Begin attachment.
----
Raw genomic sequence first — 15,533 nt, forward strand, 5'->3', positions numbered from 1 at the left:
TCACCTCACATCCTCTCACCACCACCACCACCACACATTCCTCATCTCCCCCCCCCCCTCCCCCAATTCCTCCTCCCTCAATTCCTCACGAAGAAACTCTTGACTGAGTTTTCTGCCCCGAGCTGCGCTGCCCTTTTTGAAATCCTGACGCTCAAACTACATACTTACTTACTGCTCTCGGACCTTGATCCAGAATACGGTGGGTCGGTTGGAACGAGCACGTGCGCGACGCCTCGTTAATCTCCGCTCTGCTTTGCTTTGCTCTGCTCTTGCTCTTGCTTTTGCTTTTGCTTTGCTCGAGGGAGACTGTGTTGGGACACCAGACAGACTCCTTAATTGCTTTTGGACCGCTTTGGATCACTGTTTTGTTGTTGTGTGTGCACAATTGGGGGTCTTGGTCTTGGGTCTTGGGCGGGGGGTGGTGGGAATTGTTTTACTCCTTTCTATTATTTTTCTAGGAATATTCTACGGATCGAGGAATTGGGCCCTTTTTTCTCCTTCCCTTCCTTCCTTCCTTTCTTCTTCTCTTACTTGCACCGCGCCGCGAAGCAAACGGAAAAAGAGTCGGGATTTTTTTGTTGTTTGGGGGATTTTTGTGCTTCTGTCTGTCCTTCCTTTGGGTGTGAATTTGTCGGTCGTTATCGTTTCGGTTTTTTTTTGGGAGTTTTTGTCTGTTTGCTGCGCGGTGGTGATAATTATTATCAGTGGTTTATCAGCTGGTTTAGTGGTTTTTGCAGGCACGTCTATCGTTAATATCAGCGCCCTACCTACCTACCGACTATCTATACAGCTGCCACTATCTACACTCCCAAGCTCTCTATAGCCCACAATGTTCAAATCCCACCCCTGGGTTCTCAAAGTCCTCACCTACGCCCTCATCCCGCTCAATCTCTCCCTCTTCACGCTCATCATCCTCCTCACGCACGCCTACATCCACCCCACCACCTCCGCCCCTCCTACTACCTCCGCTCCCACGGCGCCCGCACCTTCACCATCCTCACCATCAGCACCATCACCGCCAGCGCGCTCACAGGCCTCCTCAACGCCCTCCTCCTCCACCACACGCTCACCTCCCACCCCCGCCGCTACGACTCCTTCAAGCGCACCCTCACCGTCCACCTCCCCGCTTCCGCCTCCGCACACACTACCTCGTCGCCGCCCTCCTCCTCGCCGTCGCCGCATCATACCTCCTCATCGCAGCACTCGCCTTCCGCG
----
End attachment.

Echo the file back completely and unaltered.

Raw genomic sequence first — 15,533 nt, forward strand, 5'->3', positions numbered from 1 at the left:
TCACCTCACATCCTCTCACCACCACCACCACCACACATTCCTCATCTCCCCCCCCCCCTCCCCCAATTCCTCCTCCCTCAATTCCTCACGAAGAAACTCTTGACTGAGTTTTCTGCCCCGAGCTGCGCTGCCCTTTTTGAAATCCTGACGCTCAAACTACATACTTACTTACTGCTCTCGGACCTTGATCCAGAATACGGTGGGTCGGTTGGAACGAGCACGTGCGCGACGCCTCGTTAATCTCCGCTCTGCTTTGCTTTGCTCTGCTCTTGCTCTTGCTTTTGCTTTTGCTTTGCTCGAGGGAGACTGTGTTGGGACACCAGACAGACTCCTTAATTGCTTTTGGACCGCTTTGGATCACTGTTTTGTTGTTGTGTGTGCACAATTGGGGGTCTTGGTCTTGGGTCTTGGGCGGGGGGTGGTGGGAATTGTTTTACTCCTTTCTATTATTTTTCTAGGAATATTCTACGGATCGAGGAATTGGGCCCTTTTTTCTCCTTCCCTTCCTTCCTTCCTTTCTTCTTCTCTTACTTGCACCGCGCCGCGAAGCAAACGGAAAAAGAGTCGGGATTTTTTTGTTGTTTGGGGGATTTTTGTGCTTCTGTCTGTCCTTCCTTTGGGTGTGAATTTGTCGGTCGTTATCGTTTCGGTTTTTTTTTGGGAGTTTTTGTCTGTTTGCTGCGCGGTGGTGATAATTATTATCAGTGGTTTATCAGCTGGTTTAGTGGTTTTTGCAGGCACGTCTATCGTTAATATCAGCGCCCTACCTACCTACCGACTATCTATACAGCTGCCACTATCTACACTCCCAAGCTCTCTATAGCCCACAATGTTCAAATCCCACCCCTGGGTTCTCAAAGTCCTCACCTACGCCCTCATCCCGCTCAATCTCTCCCTCTTCACGCTCATCATCCTCCTCACGCACGCCTACATCCACCCCACCACCTCCGCCCCTCCTACTACCTCCGCTCCCACGGCGCCCGCACCTTCACCATCCTCACCATCAGCACCATCACCGCCAGCGCGCTCACAGGCCTCCTCAACGCCCTCCTCCTCCACCACACGCTCACCTCCCACCCCCGCCGCTACGACTCCTTCAAGCGCACCCTCACCGTCCACCTCCCCGCTTCCGCCTCCGCACACACTACCTCGTCGCCGCCCTCCTCCTCGCCGTCGCCGCATCATACCTCCTCATCGCAGCACTCGCCTTCCGCG